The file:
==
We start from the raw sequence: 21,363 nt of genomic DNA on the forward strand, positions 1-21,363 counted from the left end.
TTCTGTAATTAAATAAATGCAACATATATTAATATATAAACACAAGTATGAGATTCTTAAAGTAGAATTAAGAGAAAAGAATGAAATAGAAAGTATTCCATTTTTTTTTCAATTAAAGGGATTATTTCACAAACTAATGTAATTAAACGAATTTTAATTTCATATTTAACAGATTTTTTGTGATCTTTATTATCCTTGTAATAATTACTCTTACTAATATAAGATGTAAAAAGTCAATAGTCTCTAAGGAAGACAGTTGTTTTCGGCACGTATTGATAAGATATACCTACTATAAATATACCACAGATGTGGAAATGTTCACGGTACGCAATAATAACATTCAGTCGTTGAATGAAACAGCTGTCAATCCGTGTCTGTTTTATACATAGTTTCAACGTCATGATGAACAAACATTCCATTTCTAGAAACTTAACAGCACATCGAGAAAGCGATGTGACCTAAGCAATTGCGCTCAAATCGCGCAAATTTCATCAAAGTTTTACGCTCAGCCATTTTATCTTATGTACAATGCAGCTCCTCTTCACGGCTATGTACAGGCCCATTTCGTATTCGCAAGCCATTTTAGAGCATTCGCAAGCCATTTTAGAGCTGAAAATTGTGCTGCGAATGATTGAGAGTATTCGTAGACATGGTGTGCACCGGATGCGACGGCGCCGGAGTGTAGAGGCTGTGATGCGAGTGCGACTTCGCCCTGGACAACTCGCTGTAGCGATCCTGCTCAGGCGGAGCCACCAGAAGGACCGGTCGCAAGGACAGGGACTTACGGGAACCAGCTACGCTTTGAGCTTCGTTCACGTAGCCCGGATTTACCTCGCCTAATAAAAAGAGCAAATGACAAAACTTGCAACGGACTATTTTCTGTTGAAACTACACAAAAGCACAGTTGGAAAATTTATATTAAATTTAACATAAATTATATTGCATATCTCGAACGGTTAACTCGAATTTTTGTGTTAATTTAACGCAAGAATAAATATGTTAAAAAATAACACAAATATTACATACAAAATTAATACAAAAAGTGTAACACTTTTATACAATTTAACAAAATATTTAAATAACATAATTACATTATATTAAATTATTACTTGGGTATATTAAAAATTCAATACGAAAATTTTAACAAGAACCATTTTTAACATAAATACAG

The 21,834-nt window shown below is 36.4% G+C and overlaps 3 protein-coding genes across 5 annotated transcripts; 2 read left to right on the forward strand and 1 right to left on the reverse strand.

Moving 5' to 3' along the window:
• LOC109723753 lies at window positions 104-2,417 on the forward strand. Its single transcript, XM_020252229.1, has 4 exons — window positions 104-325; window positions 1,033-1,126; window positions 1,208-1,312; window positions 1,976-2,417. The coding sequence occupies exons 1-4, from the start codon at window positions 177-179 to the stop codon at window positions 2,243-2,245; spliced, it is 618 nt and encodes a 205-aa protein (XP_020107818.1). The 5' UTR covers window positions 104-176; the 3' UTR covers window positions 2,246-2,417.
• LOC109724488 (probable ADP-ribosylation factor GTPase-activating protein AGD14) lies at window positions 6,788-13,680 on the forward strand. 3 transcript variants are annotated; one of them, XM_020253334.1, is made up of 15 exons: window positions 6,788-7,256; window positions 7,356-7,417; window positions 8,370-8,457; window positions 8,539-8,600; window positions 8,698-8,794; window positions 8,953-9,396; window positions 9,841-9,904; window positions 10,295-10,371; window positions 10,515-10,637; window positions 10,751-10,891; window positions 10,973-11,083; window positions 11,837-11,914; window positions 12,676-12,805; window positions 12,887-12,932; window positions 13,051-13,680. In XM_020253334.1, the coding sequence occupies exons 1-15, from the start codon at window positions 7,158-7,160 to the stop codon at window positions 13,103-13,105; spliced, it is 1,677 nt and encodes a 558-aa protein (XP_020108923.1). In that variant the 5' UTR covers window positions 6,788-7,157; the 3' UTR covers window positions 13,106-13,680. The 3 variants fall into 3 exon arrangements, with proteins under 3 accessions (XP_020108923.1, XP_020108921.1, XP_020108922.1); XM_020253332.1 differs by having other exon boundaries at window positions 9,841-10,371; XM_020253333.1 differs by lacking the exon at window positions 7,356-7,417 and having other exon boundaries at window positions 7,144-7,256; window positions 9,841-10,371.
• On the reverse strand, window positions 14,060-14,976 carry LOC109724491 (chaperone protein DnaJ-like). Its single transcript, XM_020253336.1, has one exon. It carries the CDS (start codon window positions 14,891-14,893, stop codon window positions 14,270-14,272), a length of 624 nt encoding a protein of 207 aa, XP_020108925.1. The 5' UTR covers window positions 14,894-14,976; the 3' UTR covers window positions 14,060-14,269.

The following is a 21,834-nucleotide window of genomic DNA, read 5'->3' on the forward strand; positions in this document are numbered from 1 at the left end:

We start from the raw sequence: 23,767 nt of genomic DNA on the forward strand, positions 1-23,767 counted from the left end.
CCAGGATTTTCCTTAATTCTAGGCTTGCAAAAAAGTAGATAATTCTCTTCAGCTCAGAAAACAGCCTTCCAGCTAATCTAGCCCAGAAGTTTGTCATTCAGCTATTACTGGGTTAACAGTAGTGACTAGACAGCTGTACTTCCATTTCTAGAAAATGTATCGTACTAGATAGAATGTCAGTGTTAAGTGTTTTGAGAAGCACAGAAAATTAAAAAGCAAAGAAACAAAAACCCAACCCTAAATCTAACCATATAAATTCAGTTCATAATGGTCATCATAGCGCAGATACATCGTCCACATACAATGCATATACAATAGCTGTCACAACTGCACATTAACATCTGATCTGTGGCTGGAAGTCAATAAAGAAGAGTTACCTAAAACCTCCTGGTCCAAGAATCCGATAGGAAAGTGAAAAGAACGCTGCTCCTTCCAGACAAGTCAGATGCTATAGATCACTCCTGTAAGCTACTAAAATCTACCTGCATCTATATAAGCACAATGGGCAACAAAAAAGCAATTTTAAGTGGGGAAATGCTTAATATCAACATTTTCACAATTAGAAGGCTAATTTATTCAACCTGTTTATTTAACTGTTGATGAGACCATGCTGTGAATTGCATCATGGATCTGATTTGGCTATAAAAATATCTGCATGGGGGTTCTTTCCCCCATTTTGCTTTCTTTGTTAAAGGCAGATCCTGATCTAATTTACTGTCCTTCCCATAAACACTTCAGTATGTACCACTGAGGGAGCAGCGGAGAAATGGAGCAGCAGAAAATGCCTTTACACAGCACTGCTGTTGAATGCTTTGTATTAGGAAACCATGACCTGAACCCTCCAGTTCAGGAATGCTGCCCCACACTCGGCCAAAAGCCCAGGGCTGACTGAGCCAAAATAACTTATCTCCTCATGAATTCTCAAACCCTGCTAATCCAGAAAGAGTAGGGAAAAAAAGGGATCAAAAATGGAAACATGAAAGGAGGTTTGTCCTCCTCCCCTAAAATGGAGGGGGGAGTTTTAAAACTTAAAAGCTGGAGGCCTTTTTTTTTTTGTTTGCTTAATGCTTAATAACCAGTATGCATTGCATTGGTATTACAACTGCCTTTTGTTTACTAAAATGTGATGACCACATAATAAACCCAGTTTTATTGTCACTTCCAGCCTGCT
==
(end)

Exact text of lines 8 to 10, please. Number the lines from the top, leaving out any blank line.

The following is a 21,834-nucleotide window of genomic DNA, read 5'->3' on the forward strand; positions in this document are numbered from 1 at the left end:

We start from the raw sequence: 23,767 nt of genomic DNA on the forward strand, positions 1-23,767 counted from the left end.
CCAGGATTTTCCTTAATTCTAGGCTTGCAAAAAAGTAGATAATTCTCTTCAGCTCAGAAAACAGCCTTCCAGCTAATCTAGCCCAGAAGTTTGTCATTCAGCTATTACTGGGTTAACAGTAGTGACTAGACAGCTGTACTTCCATTTCTAGAAAATGTATCGTACTAGATAGAATGTCAGTGTTAAGTGTTTTGAGAAGCACAGAAAATTAAAAAGCAAAGAAACAAAAACCCAACCCTAAATCTAACCATATAAATTCAGTTCATAATGGTCATCATAGCGCAGATACATCGTCCACATACAATGCATATACAATAGCTGTCACAACTGCACATTAACATCTGATCTGTGGCTGGAAGTCAATAAAGAAGAGTTACCTAAAACCTCCTGGTCCAAGAATCCGATAGGAAAGTGAAAAGAACGCTGCTCCTTCCAGACAAGTCAGATGCTATAGATCACTCCTGTAAGCTACTAAAATCTACCTGCATCTATATAAGCACAATGGGCAACAAAAAAGCAATTTTAAGTGGGGAAATGCTTAATATCAACATTTTCACAATTAGAAGGCTAATTTATTCAACCTGTTTATTTAACTGTTGATGAGACCATGCTGTGAATTGCATCATGGATCTGATTTGGCTATAAAAATATCTGCATGGGGGTTCTTTCCCCCATTTTGCTTTCTTTGTTAAAGGCAGATCCTGATCTAATTTACTGTCCTTCCCATAAACACTTCAGTATGTACCACTGAGGGAGCAGCGGAGAAATGGAGCAGCAGAAAATGCCTTTACACAGCACTGCTGTTGAATGCTTTGTATTAGGAAACCATGACCTGAACCCTCCAGTTCAGGAATGCTGCCCCACACTCGGCCAAAAGCCCAGGGCTGACTGAGCCAAAATAACTTATCTCCTCATGAATTCTCAAACCCTGCTAATCCAGAAAGAGTAGGGAAAAAAAGGGATCAAAAATGGAAACATGAAAGGAGGTTTGTCCTCCTCCCCTAAAATGGAGGGGGGAGTTTTAAAACTTAAAAGCTGGAGGCCTTTTTTTTTTTGTTTGCTTAATGCTTAATAACCAGTATGCATTGCATTGGTATTACAACTGCCTTTTGTTTACTAAAATGTGATGACCACATAATAAACCCAGTTTTATTGTCACTTCCAGCCTGCT